One more question: again it might be just me, but this post is called "setup improvements", but I'm not seeing the improvements over 2010. Seems like a regression backwards, or is it just me?? Or maybe since Beta had no options, that this is now an "improvement" over having no options???
I appreciate your work and love the RC, but without the ability to exclude entire languages the setup customizations is unsatisfactory.
David, did you see my analysis on the UserVoice issue? visualstudio.uservoice.com/.../2639283
I just ran SpaceMonger and looked at the VS folder. It's pretty easy to see where components that are obviously optional are using up huge amounts of space. I can't really believe you couldn't put in an option to remove the VC++ libs at least, for non-C++ programmers. How can VS itself have any dependencies on those?
I'm not sure how much benefit there is in making the other languages selectable - they don't seem to occupy anywhere near the disk space of C++. However, removing all the .NET stuff as one lump would be beneficial - look at all those "assembly" folders.
The SQL situation really could use a fix. Firstly, you mention dependencies, but I got rid of all of it and haven't found anything I need to do in VS that doesn't work. I left SQL Server Compact 4, because I thought that was needed for Intellisense. But I think that's separate from SQL Server proper, and the rest of it didn't seem to do anything for me. And, if I actually was a SQL user, I'd go nuts looking at that massive list of components. Why can't SQL Server have a single entry with all the components as tickboxes within it?
Yanghua, I'm an example of a C++ programmer who would remove MFC on its own. Those libraries are pretty big and I don't use them. I'd like the ability to do the same with the x64 and ARM libs (and why not even the x86 libs, if you didn't need those.)
Thank you for reporting those issues.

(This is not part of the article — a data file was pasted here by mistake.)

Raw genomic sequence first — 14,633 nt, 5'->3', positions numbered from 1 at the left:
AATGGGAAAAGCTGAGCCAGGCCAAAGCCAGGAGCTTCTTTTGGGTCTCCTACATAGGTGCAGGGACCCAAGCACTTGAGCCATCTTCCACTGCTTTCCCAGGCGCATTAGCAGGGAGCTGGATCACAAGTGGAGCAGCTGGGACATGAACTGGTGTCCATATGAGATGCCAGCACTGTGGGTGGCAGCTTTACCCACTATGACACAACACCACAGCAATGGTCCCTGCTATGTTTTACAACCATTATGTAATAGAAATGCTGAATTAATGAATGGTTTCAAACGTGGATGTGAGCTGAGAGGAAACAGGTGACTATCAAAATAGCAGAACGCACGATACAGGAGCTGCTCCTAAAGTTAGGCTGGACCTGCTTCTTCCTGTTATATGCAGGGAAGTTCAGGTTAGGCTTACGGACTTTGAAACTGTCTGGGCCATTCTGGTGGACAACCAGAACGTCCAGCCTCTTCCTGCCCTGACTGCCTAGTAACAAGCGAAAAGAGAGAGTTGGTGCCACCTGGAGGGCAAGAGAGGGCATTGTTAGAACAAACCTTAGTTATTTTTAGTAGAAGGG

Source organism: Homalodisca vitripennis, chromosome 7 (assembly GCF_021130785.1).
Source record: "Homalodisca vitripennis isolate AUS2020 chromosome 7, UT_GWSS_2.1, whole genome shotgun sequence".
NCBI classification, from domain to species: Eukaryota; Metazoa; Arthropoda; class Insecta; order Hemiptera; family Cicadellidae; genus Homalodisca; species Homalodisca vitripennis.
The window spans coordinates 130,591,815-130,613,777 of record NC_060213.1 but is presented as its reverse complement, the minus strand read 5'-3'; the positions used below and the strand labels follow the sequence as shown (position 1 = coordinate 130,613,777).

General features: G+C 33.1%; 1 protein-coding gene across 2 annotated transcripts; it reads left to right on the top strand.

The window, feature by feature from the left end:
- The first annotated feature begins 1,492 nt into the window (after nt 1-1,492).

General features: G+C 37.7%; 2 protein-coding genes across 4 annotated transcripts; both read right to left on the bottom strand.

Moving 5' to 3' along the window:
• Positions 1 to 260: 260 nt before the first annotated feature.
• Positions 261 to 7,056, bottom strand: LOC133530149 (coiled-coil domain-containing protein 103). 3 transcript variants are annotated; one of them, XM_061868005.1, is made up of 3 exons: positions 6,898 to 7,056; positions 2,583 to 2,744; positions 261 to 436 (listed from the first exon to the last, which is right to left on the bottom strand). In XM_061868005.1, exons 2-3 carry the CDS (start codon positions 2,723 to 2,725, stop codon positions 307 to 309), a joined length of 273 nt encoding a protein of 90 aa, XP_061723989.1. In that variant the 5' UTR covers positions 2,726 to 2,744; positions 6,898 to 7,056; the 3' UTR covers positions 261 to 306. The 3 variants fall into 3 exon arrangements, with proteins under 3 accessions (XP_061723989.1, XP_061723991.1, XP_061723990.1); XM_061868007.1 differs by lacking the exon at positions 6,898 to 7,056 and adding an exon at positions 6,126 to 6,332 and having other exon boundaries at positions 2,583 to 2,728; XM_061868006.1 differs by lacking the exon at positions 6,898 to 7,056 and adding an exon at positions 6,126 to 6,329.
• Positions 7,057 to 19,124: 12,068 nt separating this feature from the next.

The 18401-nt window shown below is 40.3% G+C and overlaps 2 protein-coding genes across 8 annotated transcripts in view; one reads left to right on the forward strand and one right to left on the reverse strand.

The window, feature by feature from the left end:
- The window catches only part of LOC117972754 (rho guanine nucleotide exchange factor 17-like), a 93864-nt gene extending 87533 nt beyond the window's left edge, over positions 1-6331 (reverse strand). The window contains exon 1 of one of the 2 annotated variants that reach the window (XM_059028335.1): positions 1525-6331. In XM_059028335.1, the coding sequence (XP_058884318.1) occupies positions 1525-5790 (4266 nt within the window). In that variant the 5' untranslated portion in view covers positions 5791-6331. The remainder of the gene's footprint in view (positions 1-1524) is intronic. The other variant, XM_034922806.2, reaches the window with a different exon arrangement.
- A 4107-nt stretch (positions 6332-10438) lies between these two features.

We have already fixed the second issue by not blocking until you get to the Customization page. That way, you can reduce your install footprint and have that taken into account before we block the install due to insufficient space. Otherwise, that would be a real problem!
You have found a real problem in that the disk space requirements don't take upgrades into account. We haven't integrated upgrade knowledge into the size calculation engine, and adding that is non-trivial. I've logged a bug to see if and when we can fix this. The workaround if you are blocked is to uninstall the existing version, then install the new version.
I was able to talk to the team that owns the EF pieces, and we are looking into how to solve this problem for RTM.
Why VS 2010 custom installation let user to select language?
Why VS 2012 forbid user to do so?
Installation options base on platform means nothing. In fact almost all will be installation no matter how and what you select and disselect. Only SQL Server option is useful, other options, for example "Office Development", "Web Development", there is no difference when you select or disselect them.
In fact, in VS2003, 2005, 2008 and 2010, user is allowed to select language. That is a flexible and efficient way. Why it is cancelled in VS2012?
- Microsoft Visual Studio 2012
- Visual Basic
- Visual C++
- Microsoft Foundation Class
- ARM Compilers and Tools
- X64 Compilers and Tools
- Visual C#
- Visual F#
- Microsoft .NET Development
- Microsoft .NET Framework 3.x
- Microsoft .NET Framework 4.x
- Microsoft Office Development
- Microsoft SharePoint Development
- Microsoft Silverlight Development
- Microsoft Silverlight 4 SDK
- Microsoft Silverlight 5 SDK
- Microsoft Web Development
- Microsoft ASP.NET Development
- Microsoft Information Service 7.5 Express
- Microsoft Mobile Development
- Microsoft Windows Phone 7.x
- Microsoft Windows Phone 8.x
- Microsoft SQL Server Development
- Microsoft SQL Server 2012 Express
- Microsoft Blend for Visual Studio
- Visual Studio LightSwitch
- Dotfuscator and Analytics
for Visual C++, add "CLR support"
- Visual C++
- Microsoft Foundation Class
- ARM Compilers and Tools
- X64 Compilers and Tools
- CLR support
The new VS icon is so ugly. Can we change icon back to VS 2010?
Thanks for being responsive to this post. Can you please address the Elephant in the room: Why is there no option to only install specific language environments/libraries?